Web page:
Acting state Corrections commissioner earns high praises during Judiciary Committee hearing
Gov. Phil Murphy’s choice to lead the state prison system is one step closer to being confirmed for the top job at the state Department of Corrections.
Acting Commissioner Victoria Kuhn took over 10 months ago following several scandals in the corrections system, including abuse at the state’s only prison for women. Kuhn won praise from lawmakers over how she handled the department.
“I am confident and committed to the closure of Edna Mahan [Correctional Facility for Women] and I assure you I will be responsible in doing so,” Kuhn said during a hearing on Thursday.
Kuhn vowed to strengthen reform efforts, and eventually close the prison.
“The reforms are a priority for me. I am confident as I sit here today that we are in a significantly better place at Edna than we ever have been,” she said.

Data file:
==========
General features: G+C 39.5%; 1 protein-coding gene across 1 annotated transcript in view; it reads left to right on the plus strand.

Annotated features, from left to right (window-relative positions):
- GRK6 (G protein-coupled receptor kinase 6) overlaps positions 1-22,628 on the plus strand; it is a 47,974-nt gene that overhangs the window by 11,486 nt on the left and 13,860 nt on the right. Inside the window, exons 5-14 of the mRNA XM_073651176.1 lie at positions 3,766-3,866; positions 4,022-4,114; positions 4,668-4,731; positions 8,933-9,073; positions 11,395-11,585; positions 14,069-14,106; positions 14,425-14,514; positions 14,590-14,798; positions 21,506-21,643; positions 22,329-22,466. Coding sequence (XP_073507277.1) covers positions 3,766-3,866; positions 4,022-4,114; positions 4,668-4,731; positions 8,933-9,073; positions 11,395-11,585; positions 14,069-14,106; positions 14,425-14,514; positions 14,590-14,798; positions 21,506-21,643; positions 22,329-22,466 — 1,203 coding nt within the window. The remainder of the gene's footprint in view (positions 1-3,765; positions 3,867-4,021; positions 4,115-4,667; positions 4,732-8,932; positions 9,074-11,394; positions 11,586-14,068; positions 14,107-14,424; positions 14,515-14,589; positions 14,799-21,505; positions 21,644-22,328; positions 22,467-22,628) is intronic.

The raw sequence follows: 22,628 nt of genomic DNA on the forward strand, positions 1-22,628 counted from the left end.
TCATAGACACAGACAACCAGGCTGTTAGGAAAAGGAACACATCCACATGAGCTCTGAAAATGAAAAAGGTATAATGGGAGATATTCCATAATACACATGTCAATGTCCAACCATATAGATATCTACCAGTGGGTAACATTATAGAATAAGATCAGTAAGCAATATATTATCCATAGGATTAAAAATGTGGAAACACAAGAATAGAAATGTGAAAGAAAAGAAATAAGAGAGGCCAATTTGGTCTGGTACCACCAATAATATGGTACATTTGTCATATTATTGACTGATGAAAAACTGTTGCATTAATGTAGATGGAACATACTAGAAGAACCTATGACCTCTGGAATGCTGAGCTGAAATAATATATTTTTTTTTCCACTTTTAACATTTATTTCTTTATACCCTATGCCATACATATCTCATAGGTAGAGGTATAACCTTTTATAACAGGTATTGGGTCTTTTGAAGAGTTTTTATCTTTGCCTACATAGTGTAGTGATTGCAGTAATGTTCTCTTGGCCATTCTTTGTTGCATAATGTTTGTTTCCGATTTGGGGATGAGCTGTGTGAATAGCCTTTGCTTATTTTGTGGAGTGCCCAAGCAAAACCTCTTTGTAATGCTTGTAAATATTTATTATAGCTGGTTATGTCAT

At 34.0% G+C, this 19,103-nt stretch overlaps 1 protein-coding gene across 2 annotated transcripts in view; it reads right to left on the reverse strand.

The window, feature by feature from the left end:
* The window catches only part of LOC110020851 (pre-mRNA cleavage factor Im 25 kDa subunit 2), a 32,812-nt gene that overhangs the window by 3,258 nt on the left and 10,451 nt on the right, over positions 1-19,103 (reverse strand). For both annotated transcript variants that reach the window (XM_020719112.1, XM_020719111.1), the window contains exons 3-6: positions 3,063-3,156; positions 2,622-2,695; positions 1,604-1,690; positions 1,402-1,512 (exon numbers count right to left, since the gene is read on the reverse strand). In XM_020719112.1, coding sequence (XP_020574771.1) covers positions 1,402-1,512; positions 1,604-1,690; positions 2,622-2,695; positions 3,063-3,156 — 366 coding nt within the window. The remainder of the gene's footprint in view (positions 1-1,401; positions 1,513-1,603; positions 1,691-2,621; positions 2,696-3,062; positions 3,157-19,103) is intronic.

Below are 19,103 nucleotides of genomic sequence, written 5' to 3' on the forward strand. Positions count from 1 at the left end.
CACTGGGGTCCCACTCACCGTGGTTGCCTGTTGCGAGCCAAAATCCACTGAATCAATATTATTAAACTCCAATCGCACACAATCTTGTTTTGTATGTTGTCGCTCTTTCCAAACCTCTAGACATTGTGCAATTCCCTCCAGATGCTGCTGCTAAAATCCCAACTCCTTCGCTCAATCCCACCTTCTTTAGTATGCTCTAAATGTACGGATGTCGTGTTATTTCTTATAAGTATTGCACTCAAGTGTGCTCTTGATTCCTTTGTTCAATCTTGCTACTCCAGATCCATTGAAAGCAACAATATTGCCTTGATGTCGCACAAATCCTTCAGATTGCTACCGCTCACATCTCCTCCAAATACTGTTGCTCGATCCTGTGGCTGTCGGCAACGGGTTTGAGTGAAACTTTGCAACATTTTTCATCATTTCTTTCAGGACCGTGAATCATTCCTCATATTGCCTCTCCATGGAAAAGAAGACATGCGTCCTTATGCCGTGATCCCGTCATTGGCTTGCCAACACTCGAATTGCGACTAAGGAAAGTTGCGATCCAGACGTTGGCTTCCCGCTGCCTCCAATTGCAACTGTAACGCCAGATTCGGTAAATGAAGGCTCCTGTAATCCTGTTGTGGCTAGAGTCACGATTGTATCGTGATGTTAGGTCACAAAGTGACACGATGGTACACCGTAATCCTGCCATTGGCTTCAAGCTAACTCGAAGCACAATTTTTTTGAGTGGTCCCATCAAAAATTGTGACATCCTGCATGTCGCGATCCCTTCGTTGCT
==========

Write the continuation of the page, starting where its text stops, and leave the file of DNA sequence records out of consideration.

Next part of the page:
Kuhn supervised changes at the prison after more than a dozen correctional police officers had charges filed against them. She had more than 350 state-of-the-art cameras installed, reconfigured investigations and made staffing changes throughout the prison system.
“This is all with a very clear goal - to establish a culture of dignity and safety that supports the population,” Kuhn said.
Kuhn is winning high praise from Democrats, Republicans and the correctional police officers union.
“You got an issue, you make a phone call, she picks up. Might not be the answer you like, but at least it's always answered,” said PBA 105 Union President William Sullivan.
Kuhn needs the OK of state lawmakers in the state Senate to get the job permanently. The unanimous vote she received in the Senate Judiciary Committee Thursday was a big step in that direction.
“Corrections is complicated - on so many different levels and on every given day,” Kuhn said.
If she's confirmed by the state Senate, Kuhn would be the first woman in state history to serve as corrections commissioner.
Senate Judiciary Chairman Brian Stack said the state currently has just over 11,000 inmates in custody. Kuhn said 70% of them are incarcerated for violent crimes.